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ELECTRONIC PROJECT DESIGN AND FABRICATION is more than just a project book. The fundamentals of prototype design, fabrication, and documentation are a part of each chapter. The student designs the circuit, breadboards it, designs and fabricates a printed circuit board, and encloses the project in a case.
I. PROJECT DESIGN AND FABRICATION.
II. PROJECT DESIGN AND FABRICATION USING SURFACE MOUNT TECHNOLOGY.
III. STUDENT CONSTRUCTION PROJECTS.
Electronic Project Design and Fabrication, Fifth Edition, offers a complete experience in the design and fabrication of electronic prototype projects. Whether you are enrolled in a traditional lecture and laboratory class or a fabrication course devoted entirely to the subject, this book provides the hands-on experience in project building and documentation every prospective electronics technician requires.
A project, however, is not all you will be developing as you progress through the text. You will also be building confidence in your ability to construct electronic devices. The know-how to take a project from an initial concept through to final construction with support documentation is sure to give you pride and self-assurance as you enter the electronics industry. Electronic Project Design and Fabrication will prepare you for that exciting moment.
Think of yourself as a technician on the job. Your supervisor presents you with a project idea designed to fill a need or to solve a problem. You must determine if the idea is feasible and, if so, build a working prototype project and develop an accompanying Project Report.
The project should resemble the final, mass-produced product. You must design the circuit, breadboard it, design and fabricate a printed circuit board, and then enclose the project in a functional and attractive case. The Project Report is to include appropriate written and graphic documentation. It delineates various troubleshooting and test procedures, summarizes project developments, and contains the 10-drawing set used to construct the prototype project.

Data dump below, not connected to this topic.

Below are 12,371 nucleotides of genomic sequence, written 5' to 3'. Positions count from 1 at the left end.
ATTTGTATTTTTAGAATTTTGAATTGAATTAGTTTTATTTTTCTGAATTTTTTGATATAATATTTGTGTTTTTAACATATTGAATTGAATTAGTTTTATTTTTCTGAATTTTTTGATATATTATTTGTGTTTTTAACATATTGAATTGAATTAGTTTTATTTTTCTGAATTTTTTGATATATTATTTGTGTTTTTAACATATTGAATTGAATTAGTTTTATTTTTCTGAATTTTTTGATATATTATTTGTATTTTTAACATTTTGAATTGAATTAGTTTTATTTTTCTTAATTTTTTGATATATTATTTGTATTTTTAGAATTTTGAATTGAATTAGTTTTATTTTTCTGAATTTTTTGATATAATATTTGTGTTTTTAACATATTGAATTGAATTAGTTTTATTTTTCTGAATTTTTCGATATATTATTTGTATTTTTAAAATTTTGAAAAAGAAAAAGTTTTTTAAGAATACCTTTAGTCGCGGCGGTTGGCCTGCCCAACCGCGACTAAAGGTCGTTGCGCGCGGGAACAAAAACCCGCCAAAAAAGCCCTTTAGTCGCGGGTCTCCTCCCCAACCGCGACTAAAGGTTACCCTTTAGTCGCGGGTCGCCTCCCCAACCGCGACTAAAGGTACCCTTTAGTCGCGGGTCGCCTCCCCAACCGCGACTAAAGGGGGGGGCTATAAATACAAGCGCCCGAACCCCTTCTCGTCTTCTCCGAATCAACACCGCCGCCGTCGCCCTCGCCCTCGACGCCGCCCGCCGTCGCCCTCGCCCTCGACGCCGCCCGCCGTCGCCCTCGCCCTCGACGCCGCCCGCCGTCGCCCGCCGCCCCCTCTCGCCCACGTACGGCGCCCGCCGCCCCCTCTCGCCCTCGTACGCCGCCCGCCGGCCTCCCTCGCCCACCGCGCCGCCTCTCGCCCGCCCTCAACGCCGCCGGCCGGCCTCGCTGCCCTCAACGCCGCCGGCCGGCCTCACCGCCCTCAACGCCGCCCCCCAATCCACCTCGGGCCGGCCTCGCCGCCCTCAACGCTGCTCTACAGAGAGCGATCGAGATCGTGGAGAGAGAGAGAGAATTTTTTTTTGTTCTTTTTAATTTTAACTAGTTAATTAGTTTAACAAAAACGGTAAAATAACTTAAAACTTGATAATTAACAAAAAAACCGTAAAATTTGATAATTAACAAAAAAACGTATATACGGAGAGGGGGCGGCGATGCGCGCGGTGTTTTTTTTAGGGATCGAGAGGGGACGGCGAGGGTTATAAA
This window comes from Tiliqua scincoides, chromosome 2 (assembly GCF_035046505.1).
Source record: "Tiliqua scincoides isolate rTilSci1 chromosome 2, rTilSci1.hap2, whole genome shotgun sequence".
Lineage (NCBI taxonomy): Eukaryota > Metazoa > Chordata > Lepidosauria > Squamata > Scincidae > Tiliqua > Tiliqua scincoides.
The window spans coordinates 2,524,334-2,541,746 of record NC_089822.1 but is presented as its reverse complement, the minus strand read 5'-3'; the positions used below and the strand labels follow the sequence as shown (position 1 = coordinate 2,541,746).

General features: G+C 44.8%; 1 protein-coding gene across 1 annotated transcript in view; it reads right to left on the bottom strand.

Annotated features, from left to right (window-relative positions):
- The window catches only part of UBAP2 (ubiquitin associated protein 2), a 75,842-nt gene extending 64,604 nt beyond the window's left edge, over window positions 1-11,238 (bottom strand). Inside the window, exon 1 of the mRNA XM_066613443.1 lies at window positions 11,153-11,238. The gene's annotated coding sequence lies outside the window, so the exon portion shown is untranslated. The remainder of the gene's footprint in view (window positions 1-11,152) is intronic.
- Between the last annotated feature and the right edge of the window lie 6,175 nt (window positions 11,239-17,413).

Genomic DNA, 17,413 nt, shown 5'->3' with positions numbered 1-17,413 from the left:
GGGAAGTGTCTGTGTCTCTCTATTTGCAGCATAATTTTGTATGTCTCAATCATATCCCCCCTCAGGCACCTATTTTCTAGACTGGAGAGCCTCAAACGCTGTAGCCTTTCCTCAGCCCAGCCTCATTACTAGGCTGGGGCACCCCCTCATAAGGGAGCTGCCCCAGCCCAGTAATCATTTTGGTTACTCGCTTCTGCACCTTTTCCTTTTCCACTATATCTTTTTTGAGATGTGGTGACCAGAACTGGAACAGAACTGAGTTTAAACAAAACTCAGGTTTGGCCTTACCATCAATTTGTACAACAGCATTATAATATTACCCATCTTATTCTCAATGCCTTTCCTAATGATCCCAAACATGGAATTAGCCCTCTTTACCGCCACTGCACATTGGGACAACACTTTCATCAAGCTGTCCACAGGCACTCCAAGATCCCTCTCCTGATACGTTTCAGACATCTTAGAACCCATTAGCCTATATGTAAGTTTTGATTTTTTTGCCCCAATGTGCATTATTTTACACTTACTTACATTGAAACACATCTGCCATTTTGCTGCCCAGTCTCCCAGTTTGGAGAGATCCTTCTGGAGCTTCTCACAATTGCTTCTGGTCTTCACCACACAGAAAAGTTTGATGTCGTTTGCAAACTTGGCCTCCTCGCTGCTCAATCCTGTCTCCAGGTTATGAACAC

In project construction, you have a choice ofthree approaches. In the first approach, you choose to build the Sample Project—the Variable Power Supply. This project progresses from chapter to chapter, starting with the two-step design process and ending with a completely packaged and tested prototype project, along with necessary documentation.
The Exercise Project, the 3-Channel Color Organ, is at a slightly higher level of difficulty. Because less help is provided in building this project, you'll have to do a bit of digging and developing on your own. The Exercise Project also is carried from chapter to chapter.
Finally, 30 Elective Projects are presented in Part III. Only Concepts and Requirements Documents and circuit design sketches are provided. Here you will need to develop specific project design and fabrication details on your own.
Although the project construction and documentation motivate you to progress from one chapter to the next, Electronic Project Design and Fabrication is more than a project book. The fundamentals of prototype project design, fabrication, and documentation are a part of every chapter. Even if you elect not to construct a project (a most unlikely occurrence), you will gain a firmer understanding of electronic device fabrication after studying the book.
The fifth edition of Electronic Project Design and Fabrication represents an up-to-date revision of a well-received text. New material has been added, including the following:
I hope you will find the fifth edition of Electronic Project Design and Fabrication a great tool as you design and create new electronic products.
Many people at Prentice Hall have provided me with invaluable assistance in the preparation of this new edition. In particular, I want to thank Charles Stewart, Assistant Vice President and Publisher, who has given me technical assistance, patient encouragement, and most importantly, enthusiastic encouragement.
I would like to thank the following reviewers for their valuable feedback: Mark Highum, Bay de Noc Community College, MI; Jon Speer, Northwest State Community College, OH; and David Ward, Southern Utah University, UT.
Ronald A. Reis
Los Angeles Valley College